Tag Archive 'CRAFT'

What Do Your Readers Know and When Do They Know It?

As any good operative can tell you, information is power.  Whether you’re dropping bombshells on your readers, teasing them with hints and suggestions, or letting them know ahead of time that disaster is approaching, you control their reactions by how and when you dole out the facts.  So how do you best wield the power […]

Tying Character Types to Plot, Suspense, and Emotion

Our guest today is Jeanne Cavelos, creator of the Odyssey Writing Workshops Charitable Trust, a 501(c)(3) nonprofit organization devoted to helping developing writers of fantastic fiction improve their work. A writer, editor, scientist, and teacher, Jeanne began her professional life as an astrophysicist, working in the Astronaut Training Division at NASA’s Johnson Space Center, but […]

Surviving a Drought

I was sitting in D.C.’s Lincoln Theater about three months ago, listening to The Milk Carton Kids and Sarah Jarosz, talented folk musicians who sing some of the most gorgeous harmonies I’ve ever heard. The theater itself is a visual concert—a beautiful 1920’s-era building, with gold ceilings and crystal chandeliers and lovely arched moldings and […]

The World According to You

How do you see the world?  Is it the Land of Milk and Honey or The Hunger Games?  Is the glass half empty or half full?  Is our human existence hilarious, serene, tragic or full of hope?  Do you sort, filter, organize and understand everything around you primarily through feelings, family, cost versus benefit, politics, […]

Corrections Are Good: How to Take Critique Like a Dancer

Today’s guest is Kim Bullock whose novel-in-progress (working title The Oak Lovers) has already been receiving praise. Historical fiction author Stephanie Cowell says this, “I’ve seldom read a novel with such intense passion. I was unable to put down The Oak Lovers; this is a riveting book.” The story, based on family member Carl Ahrens […]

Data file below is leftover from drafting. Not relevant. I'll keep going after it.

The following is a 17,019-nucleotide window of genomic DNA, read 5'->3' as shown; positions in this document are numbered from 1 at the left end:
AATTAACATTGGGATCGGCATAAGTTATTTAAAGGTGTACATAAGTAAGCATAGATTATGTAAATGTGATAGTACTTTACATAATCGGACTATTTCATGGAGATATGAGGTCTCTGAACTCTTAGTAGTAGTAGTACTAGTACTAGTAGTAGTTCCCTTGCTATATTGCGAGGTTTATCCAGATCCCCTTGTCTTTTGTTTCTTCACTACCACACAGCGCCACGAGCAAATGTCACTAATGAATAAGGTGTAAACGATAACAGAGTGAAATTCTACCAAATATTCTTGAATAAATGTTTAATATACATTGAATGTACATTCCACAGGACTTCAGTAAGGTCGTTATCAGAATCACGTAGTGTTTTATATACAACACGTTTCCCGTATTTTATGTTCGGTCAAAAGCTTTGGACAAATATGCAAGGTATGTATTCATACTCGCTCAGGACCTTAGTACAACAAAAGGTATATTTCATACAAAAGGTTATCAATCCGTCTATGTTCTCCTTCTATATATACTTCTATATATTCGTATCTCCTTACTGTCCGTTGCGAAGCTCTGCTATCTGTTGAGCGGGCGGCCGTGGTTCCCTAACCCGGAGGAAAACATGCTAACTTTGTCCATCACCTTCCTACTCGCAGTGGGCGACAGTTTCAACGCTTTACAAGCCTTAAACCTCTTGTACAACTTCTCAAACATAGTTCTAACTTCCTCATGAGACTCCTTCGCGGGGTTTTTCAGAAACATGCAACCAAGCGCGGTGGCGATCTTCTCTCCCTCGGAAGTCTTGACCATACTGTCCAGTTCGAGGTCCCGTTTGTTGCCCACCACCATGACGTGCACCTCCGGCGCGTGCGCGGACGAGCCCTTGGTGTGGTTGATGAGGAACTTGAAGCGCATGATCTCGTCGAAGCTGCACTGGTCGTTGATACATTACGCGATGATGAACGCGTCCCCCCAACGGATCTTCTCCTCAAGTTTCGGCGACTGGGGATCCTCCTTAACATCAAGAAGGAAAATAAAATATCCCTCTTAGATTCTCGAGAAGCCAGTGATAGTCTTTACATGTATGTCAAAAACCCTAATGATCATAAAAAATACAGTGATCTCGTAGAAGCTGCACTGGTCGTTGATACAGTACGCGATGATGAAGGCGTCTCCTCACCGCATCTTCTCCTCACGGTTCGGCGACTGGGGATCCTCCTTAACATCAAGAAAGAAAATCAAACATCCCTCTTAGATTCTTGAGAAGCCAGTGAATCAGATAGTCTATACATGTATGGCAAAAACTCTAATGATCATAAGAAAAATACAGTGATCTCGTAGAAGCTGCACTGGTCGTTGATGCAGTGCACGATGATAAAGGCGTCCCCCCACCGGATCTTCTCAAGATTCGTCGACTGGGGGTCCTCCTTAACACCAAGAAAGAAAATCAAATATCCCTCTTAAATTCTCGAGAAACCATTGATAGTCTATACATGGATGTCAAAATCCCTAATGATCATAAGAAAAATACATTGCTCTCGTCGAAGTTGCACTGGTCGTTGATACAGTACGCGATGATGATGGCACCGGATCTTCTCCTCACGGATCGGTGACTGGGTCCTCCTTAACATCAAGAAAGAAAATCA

Forthwringing Tonguishness

A client recently asked me why English is so bizarre.  She was trying to explain its quirks to a precocious, bi-lingual eight-year-old, and not doing very well.  Not that I did much better – English is a genuinely freaky language, with random spelling rules, no particular sentence structure, and far more words than any reasonable […]

What the Incredible Hulk Can Teach Us about Emotion in Fiction

Today’s guest is Harrison Demchick, an award-winning, twice-optioned screenwriter, and author of the literary horror novel The Listeners. Harrison came up in the world of small press publishing, working along the way on more than three dozen published novels and memoirs. An expert in manuscripts as diverse as young adult, science-fiction, fantasy, mystery, literary fiction, women’s […]

Stirring Higher Emotions

What was the most emotional day of your life?  Google for people’s stories and you’ll read a lot that are probably like your own: birth, death, betrayal, trauma, marriage, divorce, miscarriage, failure, second chance, recovery, a dream achieved, a confession of love, getting a helping hand. Now, those are events.  Let’s look at the emotions […]

Creating Unforgettable Characters

I’m fascinated by personality tests, you know, the kind you run across all the time online or in magazines. I’ve taken the Myers-Briggs test twice (I’m an INFJ), the Keirsey Temperament Test (also an INFJ) and studied the Enneagram (I’m a 2). And while all of this is fodder for good cocktail party conversation and […]

What Media Do You Study for Storytelling?

Every year or so, I re-read Stephen King’s The Stand and Bag of Bones. King may not be master wordsmith or inspiration by your reckoning, but he is by mine. I love those books. I don’t read these novels for enjoyment anymore, however; I read them to study King’s storytelling. King’s earthy writing style, memorable […]